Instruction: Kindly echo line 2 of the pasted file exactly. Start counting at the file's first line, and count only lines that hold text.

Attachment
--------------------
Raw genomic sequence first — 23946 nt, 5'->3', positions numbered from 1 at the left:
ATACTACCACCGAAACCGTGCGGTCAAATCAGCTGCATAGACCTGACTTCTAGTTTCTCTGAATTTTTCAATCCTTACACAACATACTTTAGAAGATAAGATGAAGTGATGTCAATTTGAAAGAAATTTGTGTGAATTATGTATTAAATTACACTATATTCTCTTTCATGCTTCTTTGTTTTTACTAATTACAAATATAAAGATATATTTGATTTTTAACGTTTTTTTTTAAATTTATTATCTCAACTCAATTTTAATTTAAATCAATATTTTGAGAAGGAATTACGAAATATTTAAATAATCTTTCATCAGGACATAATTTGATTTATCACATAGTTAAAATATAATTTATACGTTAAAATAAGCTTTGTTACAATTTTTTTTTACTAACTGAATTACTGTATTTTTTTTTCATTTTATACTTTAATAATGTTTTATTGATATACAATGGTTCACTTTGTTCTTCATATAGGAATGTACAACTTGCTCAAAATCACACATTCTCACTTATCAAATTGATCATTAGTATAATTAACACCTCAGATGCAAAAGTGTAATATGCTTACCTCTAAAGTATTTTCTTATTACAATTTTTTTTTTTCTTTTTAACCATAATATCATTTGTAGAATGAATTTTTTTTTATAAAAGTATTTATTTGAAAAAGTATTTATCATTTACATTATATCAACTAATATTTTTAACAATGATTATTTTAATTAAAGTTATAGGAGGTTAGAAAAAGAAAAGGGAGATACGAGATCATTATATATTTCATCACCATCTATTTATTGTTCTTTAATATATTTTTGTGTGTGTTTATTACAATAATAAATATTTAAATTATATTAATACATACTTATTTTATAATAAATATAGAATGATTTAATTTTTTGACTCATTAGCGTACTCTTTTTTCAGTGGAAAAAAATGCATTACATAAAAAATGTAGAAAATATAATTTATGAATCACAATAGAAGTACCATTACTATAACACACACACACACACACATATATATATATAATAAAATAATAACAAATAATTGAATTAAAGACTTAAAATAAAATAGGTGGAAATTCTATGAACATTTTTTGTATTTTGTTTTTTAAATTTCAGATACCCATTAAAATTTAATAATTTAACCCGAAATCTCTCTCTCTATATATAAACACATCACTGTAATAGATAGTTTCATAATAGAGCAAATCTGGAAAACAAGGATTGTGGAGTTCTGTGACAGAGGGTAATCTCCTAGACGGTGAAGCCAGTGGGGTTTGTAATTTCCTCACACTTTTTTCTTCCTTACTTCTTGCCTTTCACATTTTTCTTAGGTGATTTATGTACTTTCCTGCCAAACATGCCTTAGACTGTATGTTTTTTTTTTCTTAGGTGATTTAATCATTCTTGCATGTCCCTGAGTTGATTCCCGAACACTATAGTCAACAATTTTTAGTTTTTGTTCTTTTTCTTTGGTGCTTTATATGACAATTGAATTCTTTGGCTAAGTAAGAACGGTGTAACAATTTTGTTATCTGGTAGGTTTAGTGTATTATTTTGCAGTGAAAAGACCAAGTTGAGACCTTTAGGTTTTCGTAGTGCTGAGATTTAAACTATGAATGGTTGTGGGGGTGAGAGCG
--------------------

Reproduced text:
ATACTACCACCGAAACCGTGCGGTCAAATCAGCTGCATAGACCTGACTTCTAGTTTCTCTGAATTTTTCAATCCTTACACAACATACTTTAGAAGATAAGATGAAGTGATGTCAATTTGAAAGAAATTTGTGTGAATTATGTATTAAATTACACTATATTCTCTTTCATGCTTCTTTGTTTTTACTAATTACAAATATAAAGATATATTTGATTTTTAACGTTTTTTTTTAAATTTATTATCTCAACTCAATTTTAATTTAAATCAATATTTTGAGAAGGAATTACGAAATATTTAAATAATCTTTCATCAGGACATAATTTGATTTATCACATAGTTAAAATATAATTTATACGTTAAAATAAGCTTTGTTACAATTTTTTTTTACTAACTGAATTACTGTATTTTTTTTTCATTTTATACTTTAATAATGTTTTATTGATATACAATGGTTCACTTTGTTCTTCATATAGGAATGTACAACTTGCTCAAAATCACACATTCTCACTTATCAAATTGATCATTAGTATAATTAACACCTCAGATGCAAAAGTGTAATATGCTTACCTCTAAAGTATTTTCTTATTACAATTTTTTTTTTTCTTTTTAACCATAATATCATTTGTAGAATGAATTTTTTTTTATAAAAGTATTTATTTGAAAAAGTATTTATCATTTACATTATATCAACTAATATTTTTAACAATGATTATTTTAATTAAAGTTATAGGAGGTTAGAAAAAGAAAAGGGAGATACGAGATCATTATATATTTCATCACCATCTATTTATTGTTCTTTAATATATTTTTGTGTGTGTTTATTACAATAATAAATATTTAAATTATATTAATACATACTTATTTTATAATAAATATAGAATGATTTAATTTTTTGACTCATTAGCGTACTCTTTTTTCAGTGGAAAAAAATGCATTACATAAAAAATGTAGAAAATATAATTTATGAATCACAATAGAAGTACCATTACTATAACACACACACACACACACATATATATATATAATAAAATAATAACAAATAATTGAATTAAAGACTTAAAATAAAATAGGTGGAAATTCTATGAACATTTTTTGTATTTTGTTTTTTAAATTTCAGATACCCATTAAAATTTAATAATTTAACCCGAAATCTCTCTCTCTATATATAAACACATCACTGTAATAGATAGTTTCATAATAGAGCAAATCTGGAAAACAAGGATTGTGGAGTTCTGTGACAGAGGGTAATCTCCTAGACGGTGAAGCCAGTGGGGTTTGTAATTTCCTCACACTTTTTTCTTCCTTACTTCTTGCCTTTCACATTTTTCTTAGGTGATTTATGTACTTTCCTGCCAAACATGCCTTAGACTGTATGTTTTTTTTTTCTTAGGTGATTTAATCATTCTTGCATGTCCCTGAGTTGATTCCCGAACACTATAGTCAACAATTTTTAGTTTTTGTTCTTTTTCTTTGGTGCTTTATATGACAATTGAATTCTTTGGCTAAGTAAGAACGGTGTAACAATTTTGTTATCTGGTAGGTTTAGTGTATTATTTTGCAGTGAAAAGACCAAGTTGAGACCTTTAGGTTTTCGTAGTGCTGAGATTTAAACTATGAATGGTTGTGGGGGTGAGAGCG